My favorite holiday tradition is my annual D&D one-shot adventure with my old college buddies. What's supposed to be a four-hour quest turns into an all-night saga, filled with laughter and stories. It's a reminder that family isn't just blood; it's the folks who get you. As we gear up for the holidays, I'm looking forward to turning our usual Discord game nights into epic in-person sessions. It's a cool twist to our usual routine, all thanks to being in the same town during this time of year.”

-Bradley Leavitt, Camp Manager


In conclusion, the winter season is what you make of it, and we loved hearing everyone's take on this time of year. Feel free to share your own winter traditions in the comments below. May your holidays be filled with warmth and cheer!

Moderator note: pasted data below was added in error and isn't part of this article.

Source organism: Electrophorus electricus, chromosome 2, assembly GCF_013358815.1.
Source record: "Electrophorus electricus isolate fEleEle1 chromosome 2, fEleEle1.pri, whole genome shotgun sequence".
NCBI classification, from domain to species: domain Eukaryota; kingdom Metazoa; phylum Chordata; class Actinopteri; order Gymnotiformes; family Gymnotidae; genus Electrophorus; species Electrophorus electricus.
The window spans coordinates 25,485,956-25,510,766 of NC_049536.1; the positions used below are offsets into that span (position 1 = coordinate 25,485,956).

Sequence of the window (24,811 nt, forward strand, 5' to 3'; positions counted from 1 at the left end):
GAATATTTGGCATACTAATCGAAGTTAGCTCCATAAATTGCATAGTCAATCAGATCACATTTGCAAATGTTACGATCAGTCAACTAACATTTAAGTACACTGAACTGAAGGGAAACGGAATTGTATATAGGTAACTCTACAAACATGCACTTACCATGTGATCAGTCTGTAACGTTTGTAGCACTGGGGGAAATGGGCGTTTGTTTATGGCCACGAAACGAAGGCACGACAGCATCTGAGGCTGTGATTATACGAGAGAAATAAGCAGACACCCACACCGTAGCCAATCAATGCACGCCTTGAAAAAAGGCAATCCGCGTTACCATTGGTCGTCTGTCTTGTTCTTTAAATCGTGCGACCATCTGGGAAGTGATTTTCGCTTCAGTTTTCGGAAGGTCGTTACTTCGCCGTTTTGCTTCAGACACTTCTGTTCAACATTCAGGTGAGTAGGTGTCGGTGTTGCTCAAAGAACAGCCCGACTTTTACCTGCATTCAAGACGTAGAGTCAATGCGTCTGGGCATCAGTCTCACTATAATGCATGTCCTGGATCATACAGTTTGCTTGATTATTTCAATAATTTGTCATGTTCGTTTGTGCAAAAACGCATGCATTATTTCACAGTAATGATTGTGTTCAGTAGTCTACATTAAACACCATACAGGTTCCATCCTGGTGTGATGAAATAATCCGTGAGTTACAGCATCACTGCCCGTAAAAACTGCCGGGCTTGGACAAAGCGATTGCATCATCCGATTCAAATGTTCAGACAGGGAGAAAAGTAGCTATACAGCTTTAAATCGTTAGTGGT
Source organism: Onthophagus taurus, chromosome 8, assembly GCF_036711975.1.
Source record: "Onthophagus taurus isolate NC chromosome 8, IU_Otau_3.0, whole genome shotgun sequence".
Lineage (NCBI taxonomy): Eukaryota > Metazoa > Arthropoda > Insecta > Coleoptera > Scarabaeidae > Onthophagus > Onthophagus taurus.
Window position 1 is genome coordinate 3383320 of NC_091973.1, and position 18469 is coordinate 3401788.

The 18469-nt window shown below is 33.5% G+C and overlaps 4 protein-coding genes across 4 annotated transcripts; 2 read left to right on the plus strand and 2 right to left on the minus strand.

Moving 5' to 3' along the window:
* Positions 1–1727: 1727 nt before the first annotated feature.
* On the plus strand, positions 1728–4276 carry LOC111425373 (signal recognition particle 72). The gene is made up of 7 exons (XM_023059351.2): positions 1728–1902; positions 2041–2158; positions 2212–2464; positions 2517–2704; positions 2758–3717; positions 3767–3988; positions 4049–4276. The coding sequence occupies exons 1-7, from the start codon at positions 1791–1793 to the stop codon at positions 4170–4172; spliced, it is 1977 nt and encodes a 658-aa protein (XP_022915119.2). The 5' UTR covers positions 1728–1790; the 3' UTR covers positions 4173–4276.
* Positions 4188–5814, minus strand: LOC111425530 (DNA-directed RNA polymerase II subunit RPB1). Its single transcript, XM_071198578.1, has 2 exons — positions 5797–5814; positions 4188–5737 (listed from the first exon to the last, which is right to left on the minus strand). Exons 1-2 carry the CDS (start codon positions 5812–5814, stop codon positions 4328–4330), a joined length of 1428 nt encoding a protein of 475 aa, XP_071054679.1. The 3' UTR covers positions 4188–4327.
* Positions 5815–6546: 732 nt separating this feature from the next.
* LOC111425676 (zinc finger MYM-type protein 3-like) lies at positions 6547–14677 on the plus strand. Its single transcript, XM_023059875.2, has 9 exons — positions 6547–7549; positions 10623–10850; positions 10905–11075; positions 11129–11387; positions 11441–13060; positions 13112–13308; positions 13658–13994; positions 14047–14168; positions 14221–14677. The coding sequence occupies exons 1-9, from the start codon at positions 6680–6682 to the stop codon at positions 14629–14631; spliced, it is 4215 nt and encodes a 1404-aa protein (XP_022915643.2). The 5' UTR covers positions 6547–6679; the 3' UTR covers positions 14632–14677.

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11 בדצמ׳ 2023
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Having moved to Reno from Minnesota where Hygge is very popular due to the heavy Scandinavian influence, I continue to embrace this concept as the darkness comes very early during the winter in both climates. Like Elena, my paternal family is Danish and also Northern German so the tradition comes naturally.